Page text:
First, this. What does it remind you of?
The first thing it reminds me of: a closet in the basement of the house where I grew up. There was one of those in the back behind some coats and a card table and other cast-off items I liked to explore, but was discouraged from doing so. I don’t know why, but my mother didn’t like me to poke around in closets. Especially the cedar closet. Do they still make those in homes? I’ve never seen one anywhere else besides our 1962 rambler. A closet lined with fragrant cedar wood, to keep out the moths. It was a selling point in those days. It was taboo to go in there, to open the door, because it let the cedar out.
Anyway. We’ll get to the second thing in a bit.
You may scoff at my constant prattling about the importance of backups. Well:
I tried to get a movie off my DVR. They do not want you to do this, because you would put it online somewhere, and it would be downloaded by people who want that movie where Gary Cooper is a stuffy English professor dealing with a brassy stripper who speaks entirely in hep-cat jive-slang. But it’s not a movie I want to sit down and watch. It’s one I want to watch, sort of. Many of the movies I discuss I hear I watch, sort of. With one eye. The big screen is on the left of the desk, and I can watch something that’s not entirely necessary while doing something else.
So the movie is recorded on to the laptop via an Elgato device. Two hours = 12 GB, because it records in the most uncompressed format known to mankind aside from inscribing ones and zeros with a stylus on a large clay tablet. How to get the 12 GB to the main computer for compressing? Because, you see, there’s not enough room on the laptop to save a compressed version.
That’s why I have a 32 GB flash drive.
I cannot find the 32 GB flash drive. Oh, there is a place for them. It is not there.
But! In the process of cleaning out the closet, I came across a box of hard drives, archived over the years. They are small and sad, or immense and sad. One Iomega drive weighs about 120 pounds, and has a capacity of 250 GB. There are four drives I could use.
Each uses Firewire. Apple has discontinued Firewire. So I could switch my left screen to the MacPro, which I am currently using as a network-attached rack for four hard drives, or find something that’s USB . . . ah! Two small portable drives. Copy the movie. Connect the drive to the computer . . . and click click click. It is dead. Try another small USB drive. Halfway through the transfer it has a fit, screams I JUST CAN’T DO THIS ANYMORE, gives me an i/o error and dismounts. Get the third USB drive, which came with a camcorder (I know, I know: odd. But my first Panasonic HD camera included a hard drive you could use to save files from your flash cards. You’d put in the card, hit COPY, and it would go to the hard drive so you could erase the card and shoot anew. Never used it. Never trusted it.) Plug it in. It has 18GB free. Transfer the file.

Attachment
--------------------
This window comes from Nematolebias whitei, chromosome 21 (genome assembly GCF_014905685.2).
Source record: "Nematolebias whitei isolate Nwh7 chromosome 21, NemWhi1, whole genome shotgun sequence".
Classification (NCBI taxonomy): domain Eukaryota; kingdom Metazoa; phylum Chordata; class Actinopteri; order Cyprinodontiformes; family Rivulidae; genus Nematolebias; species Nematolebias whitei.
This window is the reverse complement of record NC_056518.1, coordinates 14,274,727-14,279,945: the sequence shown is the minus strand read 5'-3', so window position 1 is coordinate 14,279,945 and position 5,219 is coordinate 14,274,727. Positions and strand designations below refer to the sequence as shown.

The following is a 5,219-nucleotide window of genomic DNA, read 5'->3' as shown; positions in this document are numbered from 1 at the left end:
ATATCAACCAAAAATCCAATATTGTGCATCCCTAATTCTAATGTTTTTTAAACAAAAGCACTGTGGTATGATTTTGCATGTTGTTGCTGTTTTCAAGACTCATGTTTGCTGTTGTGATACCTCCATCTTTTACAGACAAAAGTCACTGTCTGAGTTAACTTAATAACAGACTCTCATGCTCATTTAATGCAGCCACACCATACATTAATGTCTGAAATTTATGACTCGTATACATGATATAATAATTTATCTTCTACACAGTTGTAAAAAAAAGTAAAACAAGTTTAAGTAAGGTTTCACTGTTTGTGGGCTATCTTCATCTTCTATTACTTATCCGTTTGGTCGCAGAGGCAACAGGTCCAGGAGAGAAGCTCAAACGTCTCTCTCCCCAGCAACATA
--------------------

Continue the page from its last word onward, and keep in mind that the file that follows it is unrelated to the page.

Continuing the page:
It cannot be copied because the file is too large for the disk’s format. Never heard that before.
Go upstairs to the studio, put the drives back in a box, mark TRASH, sit down. Huh: there’s something under my foot.
The 32GB Flash drive. Ah! Plug it in.
Remove some files - no, wait, better see if I’ve already moved them; checking; checking; yes.
From here on it’s smooooth sailing, except that Mac Pro has turned into a rather difficult storage device in its dotage. Loses the ethernet connection. Goes to sleep, even though I tell it not to. When this happens, it breaks every link in a program I have for moving files to the archive drives, and they must be reset. Since this never happens with the Network Attached Storage RAID, I have decided to move everything to the RAIDs. But! Since they’re built on the concept of redundancy, this means you need two 2 TB drives for 1 TB of storage. And I have about 4 TB of stuff I want constant access to. So that means another cheap NAS, and taking the two TB drives out of the MacPro - but they must be backed up elsewhere, since the drives will have to be formatted.
That, however, is a project for the future. Since I brought up the boxes of old hard drives as part of the Closet Cleaning, something must be done with them. I connected one drive. It did not mount. Power supply? Drive interface? Only one way to be sure: rip it open, remove the drives, and see if they work. Got four drives out of three machines; not one would fit into the device I use to read bare-naked hard drives. So: goodbye. In the end I had a box full of hard-drive casings, power supplies, and useless drives I need to demagnetize.
All because I wanted to move a movie from my DVR, because the content provider does not want me to shift content from one location in the house to another.
In the olden times everything was on one floppy disk, including the operating system. Easier. Simpler. Better? No. But then came high-capacity floppies - 2 MB! - and Zip drives and Superdrives and wow, man, burn your own CDs on a machine that’s designed to fit in with the new iMacs! Bondi Blue! (It's an old box I threw out during the closet purge; it held all the flotsam and ephemera from my old radio days, for some reason.)
. . . and then drives of larger and larger quantities, each of which is filled up to the brim as you gorge on the world and take in the music, the pictures, the movies, and the drives are outmoded by size and technology, and then finally, one day, you just buy space in the ether and put it all there and that is that.
But of course it’s not the ether and it’s not a cloud. It’s a place somewhere else, an enormous server farm. An incorporeal attic rented by strangers. When I finally upload everything to the cloud I will include this:
Because in every cartoon or old TV show, that’s what it’s in the attic.
Also a bird cage.